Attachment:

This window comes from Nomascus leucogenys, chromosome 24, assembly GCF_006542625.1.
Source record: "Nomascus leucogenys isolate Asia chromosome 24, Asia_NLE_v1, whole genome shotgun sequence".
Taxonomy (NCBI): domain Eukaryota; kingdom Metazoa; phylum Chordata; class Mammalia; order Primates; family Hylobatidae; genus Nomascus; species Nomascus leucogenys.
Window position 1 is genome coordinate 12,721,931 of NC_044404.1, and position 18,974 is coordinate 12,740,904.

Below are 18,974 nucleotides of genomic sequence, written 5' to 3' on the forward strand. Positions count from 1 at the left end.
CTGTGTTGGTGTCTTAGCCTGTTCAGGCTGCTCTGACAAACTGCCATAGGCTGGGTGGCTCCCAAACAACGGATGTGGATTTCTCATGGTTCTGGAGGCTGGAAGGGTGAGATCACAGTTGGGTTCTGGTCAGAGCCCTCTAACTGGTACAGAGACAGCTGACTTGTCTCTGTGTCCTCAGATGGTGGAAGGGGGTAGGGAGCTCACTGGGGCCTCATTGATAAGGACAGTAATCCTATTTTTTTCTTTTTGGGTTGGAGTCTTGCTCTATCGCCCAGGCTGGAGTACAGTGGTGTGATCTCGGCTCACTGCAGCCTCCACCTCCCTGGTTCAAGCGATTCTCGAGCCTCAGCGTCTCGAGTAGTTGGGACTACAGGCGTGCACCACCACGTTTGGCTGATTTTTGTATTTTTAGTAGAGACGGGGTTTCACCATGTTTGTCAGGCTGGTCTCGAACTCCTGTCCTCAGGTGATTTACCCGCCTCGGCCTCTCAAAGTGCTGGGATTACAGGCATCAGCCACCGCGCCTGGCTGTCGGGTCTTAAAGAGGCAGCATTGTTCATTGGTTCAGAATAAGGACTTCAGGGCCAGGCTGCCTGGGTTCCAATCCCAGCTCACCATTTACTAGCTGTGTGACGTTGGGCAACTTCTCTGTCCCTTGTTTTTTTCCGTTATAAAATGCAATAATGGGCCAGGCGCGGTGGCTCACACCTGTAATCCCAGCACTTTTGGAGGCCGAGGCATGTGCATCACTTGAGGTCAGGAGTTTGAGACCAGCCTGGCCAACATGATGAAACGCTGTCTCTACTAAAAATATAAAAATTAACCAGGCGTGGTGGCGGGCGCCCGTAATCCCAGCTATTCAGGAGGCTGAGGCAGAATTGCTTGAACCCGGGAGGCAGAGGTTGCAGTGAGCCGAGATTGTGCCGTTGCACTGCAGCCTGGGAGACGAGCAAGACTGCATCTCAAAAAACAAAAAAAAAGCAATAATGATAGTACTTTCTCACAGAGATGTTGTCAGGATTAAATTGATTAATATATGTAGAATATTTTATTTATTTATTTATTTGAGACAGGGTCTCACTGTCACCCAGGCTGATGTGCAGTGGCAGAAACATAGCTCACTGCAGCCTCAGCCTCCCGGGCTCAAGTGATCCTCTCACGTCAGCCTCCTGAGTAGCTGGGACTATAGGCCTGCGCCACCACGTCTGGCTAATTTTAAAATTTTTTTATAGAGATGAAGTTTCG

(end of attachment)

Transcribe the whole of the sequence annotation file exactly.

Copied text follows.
This window comes from Nomascus leucogenys, chromosome 24, assembly GCF_006542625.1.
Source record: "Nomascus leucogenys isolate Asia chromosome 24, Asia_NLE_v1, whole genome shotgun sequence".
Taxonomy (NCBI): domain Eukaryota; kingdom Metazoa; phylum Chordata; class Mammalia; order Primates; family Hylobatidae; genus Nomascus; species Nomascus leucogenys.
Window position 1 is genome coordinate 12,721,931 of NC_044404.1, and position 18,974 is coordinate 12,740,904.

Below are 18,974 nucleotides of genomic sequence, written 5' to 3' on the forward strand. Positions count from 1 at the left end.
CTGTGTTGGTGTCTTAGCCTGTTCAGGCTGCTCTGACAAACTGCCATAGGCTGGGTGGCTCCCAAACAACGGATGTGGATTTCTCATGGTTCTGGAGGCTGGAAGGGTGAGATCACAGTTGGGTTCTGGTCAGAGCCCTCTAACTGGTACAGAGACAGCTGACTTGTCTCTGTGTCCTCAGATGGTGGAAGGGGGTAGGGAGCTCACTGGGGCCTCATTGATAAGGACAGTAATCCTATTTTTTTCTTTTTGGGTTGGAGTCTTGCTCTATCGCCCAGGCTGGAGTACAGTGGTGTGATCTCGGCTCACTGCAGCCTCCACCTCCCTGGTTCAAGCGATTCTCGAGCCTCAGCGTCTCGAGTAGTTGGGACTACAGGCGTGCACCACCACGTTTGGCTGATTTTTGTATTTTTAGTAGAGACGGGGTTTCACCATGTTTGTCAGGCTGGTCTCGAACTCCTGTCCTCAGGTGATTTACCCGCCTCGGCCTCTCAAAGTGCTGGGATTACAGGCATCAGCCACCGCGCCTGGCTGTCGGGTCTTAAAGAGGCAGCATTGTTCATTGGTTCAGAATAAGGACTTCAGGGCCAGGCTGCCTGGGTTCCAATCCCAGCTCACCATTTACTAGCTGTGTGACGTTGGGCAACTTCTCTGTCCCTTGTTTTTTTCCGTTATAAAATGCAATAATGGGCCAGGCGCGGTGGCTCACACCTGTAATCCCAGCACTTTTGGAGGCCGAGGCATGTGCATCACTTGAGGTCAGGAGTTTGAGACCAGCCTGGCCAACATGATGAAACGCTGTCTCTACTAAAAATATAAAAATTAACCAGGCGTGGTGGCGGGCGCCCGTAATCCCAGCTATTCAGGAGGCTGAGGCAGAATTGCTTGAACCCGGGAGGCAGAGGTTGCAGTGAGCCGAGATTGTGCCGTTGCACTGCAGCCTGGGAGACGAGCAAGACTGCATCTCAAAAAACAAAAAAAAAGCAATAATGATAGTACTTTCTCACAGAGATGTTGTCAGGATTAAATTGATTAATATATGTAGAATATTTTATTTATTTATTTATTTGAGACAGGGTCTCACTGTCACCCAGGCTGATGTGCAGTGGCAGAAACATAGCTCACTGCAGCCTCAGCCTCCCGGGCTCAAGTGATCCTCTCACGTCAGCCTCCTGAGTAGCTGGGACTATAGGCCTGCGCCACCACGTCTGGCTAATTTTAAAATTTTTTTATAGAGATGAAGTTTCG